Once upon a time, coherentism was the dominant response to the regress problem in epistemology, but in recent decades the view has fallen into disrepute: now almost everyone is a foundationalist (with a few infinitists sprinkled here and there). In this paper, I sketch a new way of thinking about coherentism, and show how it avoids many of the problems often thought fatal for the view, including the isolation objection, worries over circularity, and concerns that the concept of (...) coherence is too vague or metaphorical for serious theoretical use. The key to my approach is to take a familiar tool from discussions of the regress problem -- namely, directed graphs depicting the support relations between beliefs -- and to use that tool in a more sophisticated manner than it is standardly employed. (shrink)
The coherentist theory of justification provides a response to the sceptical challenge: even though the independent processes by which we gather information about the world may be of dubious quality, the internal coherence of the information provides the justification for our empirical beliefs. This central canon of the coherence theory of justification is tested within the framework of Bayesian networks, which is a theory of probabilistic reasoning in artificial intelligence. We interpret the independence of the information gathering processes (IGPs) in (...) terms of conditional independences, construct a minimal sufficient condition for a coherence ranking of information sets and assess whether the confidence boost that results from receiving information through independent IGPs is indeed a positive function of the coherence of the information set. There are multiple interpretations of what constitute IGPs of dubious quality. Do we know our IGPs to be no better than randomization processes? Or, do we know them to be better than randomization processes but not quite fully reliable, and if so, what is the nature of this lack of full reliability? Or, do we not know whether they are fully reliable or not? Within the latter interpretation, does learning something about the quality of some IGPs teach us anything about the quality of the other IGPs? The Bayesian-network models demonstrate that the success of the coherentist canon is contingent on what interpretation one endorses of the claim that our IGPs are of dubious quality. (shrink)
Coherentists on epistemic justification claim that all justification is inferential, and that beliefs, when justified, get their justification together (not in isolation) as members of a coherent belief system. Some recent work in formal epistemology shows that “individual credibility” is needed for “witness agreement” to increase the probability of truth and generate a high probability of truth. It can seem that, from this result in formal epistemology, it follows that coherentist justification is not truth-conducive, that it is not the case (...) that, under the requisite conditions, coherentist justification increases the probability of truth and generates a high probability of truth. I argue that this does not follow. (shrink)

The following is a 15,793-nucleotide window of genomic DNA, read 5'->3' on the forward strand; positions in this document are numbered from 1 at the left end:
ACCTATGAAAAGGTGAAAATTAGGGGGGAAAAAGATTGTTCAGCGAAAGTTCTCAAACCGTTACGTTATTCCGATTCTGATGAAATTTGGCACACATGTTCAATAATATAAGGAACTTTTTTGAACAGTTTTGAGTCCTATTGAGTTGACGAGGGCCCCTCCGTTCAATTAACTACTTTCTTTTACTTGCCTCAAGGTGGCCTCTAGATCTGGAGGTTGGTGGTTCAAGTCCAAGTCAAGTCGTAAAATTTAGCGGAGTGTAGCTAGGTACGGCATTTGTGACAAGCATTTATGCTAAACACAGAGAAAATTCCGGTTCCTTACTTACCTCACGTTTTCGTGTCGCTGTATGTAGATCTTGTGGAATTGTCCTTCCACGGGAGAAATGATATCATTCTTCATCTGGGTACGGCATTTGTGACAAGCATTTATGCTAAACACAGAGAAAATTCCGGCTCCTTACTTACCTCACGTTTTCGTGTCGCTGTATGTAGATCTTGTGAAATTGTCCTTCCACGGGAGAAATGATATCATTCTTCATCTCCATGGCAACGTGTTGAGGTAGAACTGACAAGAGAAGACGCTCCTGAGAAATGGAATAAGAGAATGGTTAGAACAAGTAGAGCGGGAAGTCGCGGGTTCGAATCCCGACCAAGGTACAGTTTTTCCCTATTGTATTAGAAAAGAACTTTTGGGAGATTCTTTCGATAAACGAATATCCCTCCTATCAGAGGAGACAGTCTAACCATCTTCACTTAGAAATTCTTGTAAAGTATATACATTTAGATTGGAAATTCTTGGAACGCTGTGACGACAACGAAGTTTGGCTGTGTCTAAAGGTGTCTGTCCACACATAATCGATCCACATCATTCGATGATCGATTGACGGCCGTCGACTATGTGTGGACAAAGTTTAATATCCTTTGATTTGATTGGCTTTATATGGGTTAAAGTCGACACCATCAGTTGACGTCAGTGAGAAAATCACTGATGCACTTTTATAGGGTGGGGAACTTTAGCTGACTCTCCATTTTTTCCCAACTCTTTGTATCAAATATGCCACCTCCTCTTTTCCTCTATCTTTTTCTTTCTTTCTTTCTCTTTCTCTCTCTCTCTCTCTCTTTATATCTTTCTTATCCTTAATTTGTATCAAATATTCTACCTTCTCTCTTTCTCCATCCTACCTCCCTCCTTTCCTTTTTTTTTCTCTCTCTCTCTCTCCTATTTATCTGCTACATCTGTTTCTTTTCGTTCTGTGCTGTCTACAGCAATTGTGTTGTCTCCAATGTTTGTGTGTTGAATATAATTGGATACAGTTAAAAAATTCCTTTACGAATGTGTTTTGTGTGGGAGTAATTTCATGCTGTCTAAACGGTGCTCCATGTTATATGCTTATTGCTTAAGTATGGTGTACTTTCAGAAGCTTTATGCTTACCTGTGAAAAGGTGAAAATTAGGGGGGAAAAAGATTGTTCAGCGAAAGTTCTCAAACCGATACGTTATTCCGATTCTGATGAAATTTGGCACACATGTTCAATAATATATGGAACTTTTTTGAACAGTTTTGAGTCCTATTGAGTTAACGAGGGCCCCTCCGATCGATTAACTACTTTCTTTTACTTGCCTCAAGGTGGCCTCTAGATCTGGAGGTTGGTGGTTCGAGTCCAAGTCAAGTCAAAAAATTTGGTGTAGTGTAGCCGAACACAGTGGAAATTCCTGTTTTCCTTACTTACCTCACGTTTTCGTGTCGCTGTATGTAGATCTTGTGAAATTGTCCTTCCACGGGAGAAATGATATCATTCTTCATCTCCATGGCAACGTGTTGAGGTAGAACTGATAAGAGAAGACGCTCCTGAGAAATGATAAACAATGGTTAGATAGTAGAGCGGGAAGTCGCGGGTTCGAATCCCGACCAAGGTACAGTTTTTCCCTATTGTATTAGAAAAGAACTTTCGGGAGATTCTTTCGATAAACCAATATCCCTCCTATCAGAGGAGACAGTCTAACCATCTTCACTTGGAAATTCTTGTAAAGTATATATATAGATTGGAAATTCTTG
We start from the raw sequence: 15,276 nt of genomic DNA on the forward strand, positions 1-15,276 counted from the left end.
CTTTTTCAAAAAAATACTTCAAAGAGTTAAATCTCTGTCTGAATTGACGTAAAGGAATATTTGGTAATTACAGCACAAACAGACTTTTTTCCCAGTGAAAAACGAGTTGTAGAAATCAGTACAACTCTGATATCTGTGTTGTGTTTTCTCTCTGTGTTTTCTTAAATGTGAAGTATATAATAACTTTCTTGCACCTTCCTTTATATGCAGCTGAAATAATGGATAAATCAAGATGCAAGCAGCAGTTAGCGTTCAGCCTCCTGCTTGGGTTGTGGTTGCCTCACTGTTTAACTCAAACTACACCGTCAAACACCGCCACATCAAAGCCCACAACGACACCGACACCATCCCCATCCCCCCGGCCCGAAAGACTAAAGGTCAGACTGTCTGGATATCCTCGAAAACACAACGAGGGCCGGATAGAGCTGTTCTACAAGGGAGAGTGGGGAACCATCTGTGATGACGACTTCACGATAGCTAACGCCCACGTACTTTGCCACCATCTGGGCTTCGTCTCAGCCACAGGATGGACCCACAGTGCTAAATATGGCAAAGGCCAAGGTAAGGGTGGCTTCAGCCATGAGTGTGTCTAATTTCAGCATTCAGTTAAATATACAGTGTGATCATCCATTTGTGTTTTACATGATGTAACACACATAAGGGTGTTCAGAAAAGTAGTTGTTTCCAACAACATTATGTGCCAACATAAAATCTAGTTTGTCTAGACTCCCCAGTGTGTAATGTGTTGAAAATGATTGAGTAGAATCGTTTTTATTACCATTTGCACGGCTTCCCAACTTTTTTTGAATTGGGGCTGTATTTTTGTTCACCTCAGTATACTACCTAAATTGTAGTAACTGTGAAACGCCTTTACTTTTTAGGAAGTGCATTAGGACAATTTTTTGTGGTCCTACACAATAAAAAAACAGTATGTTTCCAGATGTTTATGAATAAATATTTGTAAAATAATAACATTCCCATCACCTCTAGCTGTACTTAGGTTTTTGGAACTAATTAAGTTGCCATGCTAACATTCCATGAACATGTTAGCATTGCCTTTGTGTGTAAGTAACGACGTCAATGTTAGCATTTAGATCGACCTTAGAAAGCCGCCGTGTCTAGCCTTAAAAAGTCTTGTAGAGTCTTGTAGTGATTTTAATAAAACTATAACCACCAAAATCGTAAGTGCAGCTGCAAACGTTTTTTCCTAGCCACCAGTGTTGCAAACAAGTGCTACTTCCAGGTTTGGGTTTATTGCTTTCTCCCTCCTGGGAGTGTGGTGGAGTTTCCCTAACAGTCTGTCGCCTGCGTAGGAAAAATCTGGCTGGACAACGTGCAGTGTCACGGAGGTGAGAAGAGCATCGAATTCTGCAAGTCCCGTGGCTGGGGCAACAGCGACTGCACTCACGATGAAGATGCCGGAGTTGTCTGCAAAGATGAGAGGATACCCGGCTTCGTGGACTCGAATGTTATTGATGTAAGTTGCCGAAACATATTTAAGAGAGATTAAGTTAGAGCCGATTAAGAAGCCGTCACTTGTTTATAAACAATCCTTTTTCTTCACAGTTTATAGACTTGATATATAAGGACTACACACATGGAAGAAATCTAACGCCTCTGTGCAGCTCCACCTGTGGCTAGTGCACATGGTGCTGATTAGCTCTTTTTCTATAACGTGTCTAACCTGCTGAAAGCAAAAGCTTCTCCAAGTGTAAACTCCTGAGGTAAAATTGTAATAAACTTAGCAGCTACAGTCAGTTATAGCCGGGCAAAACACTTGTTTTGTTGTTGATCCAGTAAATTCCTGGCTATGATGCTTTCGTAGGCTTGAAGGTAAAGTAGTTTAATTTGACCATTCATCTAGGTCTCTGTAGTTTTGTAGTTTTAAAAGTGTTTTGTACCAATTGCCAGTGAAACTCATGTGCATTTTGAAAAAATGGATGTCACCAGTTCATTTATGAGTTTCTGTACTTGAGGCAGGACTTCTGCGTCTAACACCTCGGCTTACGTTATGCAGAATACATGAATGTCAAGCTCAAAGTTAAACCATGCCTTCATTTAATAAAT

According to metaphysical coherentism, grounding relations form an interconnected system in which things ground each other and nothing is ungrounded. This potentially viable view’s logical territory remains largely unexplored. In this paper, I describe that territory by articulating four varieties of metaphysical coherentism. I do not argue for any variety in particular. Rather, I aim to show that not all issues which might be raised against coherentism will be equally problematic for all the versions of that view, (...) which features far more nuance and diversity than is typically ascribed to it. (shrink)
Approximate coherentism suggests that imperfectly rational agents should hold approximately coherent credences. This norm is intended as a generalization of ordinary coherence. I argue that it may be unable to play this role by considering its application under learning experiences. While it is unclear how imperfect agents should revise their beliefs, I suggest a plausible route is through Bayesian updating. However, Bayesian updating can take an incoherent agent from relatively more coherent credences to relatively less coherent credences, depending on (...) the data observed. Thus, comparative rationality judgments among incoherent agents are unduly sensitive to luck. (shrink)
In ‘A reductio of coherentism’ (Analysis 67, 2007) Tom Stoneham offers a novel argument against epistemological coherentism. ‘On the face of it’, he writes, ‘the argument gives a conclusive reductio ad absurdum of any coherence theory of justification. But that cannot be right, can it?’ (p. 254). It could be right, but it isn’t. I argue that coherentists need not accept the central premises of Stoneham’s argument and that, even if these premises were acceptable and true, Stoneham’s reductio (...) would not follow. (shrink)
Semantic holists view what one's terms mean as function of all of one's usage. Holists will thus be coherentists about semantic justification: showing that one's usage of a term is semantically justified involves showing how it coheres with the rest of one's usage. Semantic atomists, by contrast, understand semantic justification in a foundationalist fashion. Saul Kripke has, on Wittgenstein's behalf, famously argued for a type of skepticism about meaning and semantic justification. However, Kripke's argument has bite only if one understands (...) semantic justification in foundationalist terms. Consequently, Kripke's arguments lead not to a type of skepticism about meaning, but rather to the conclusion that one should be a coherentist about semantic justification, and thus a holist about semantic facts. (shrink)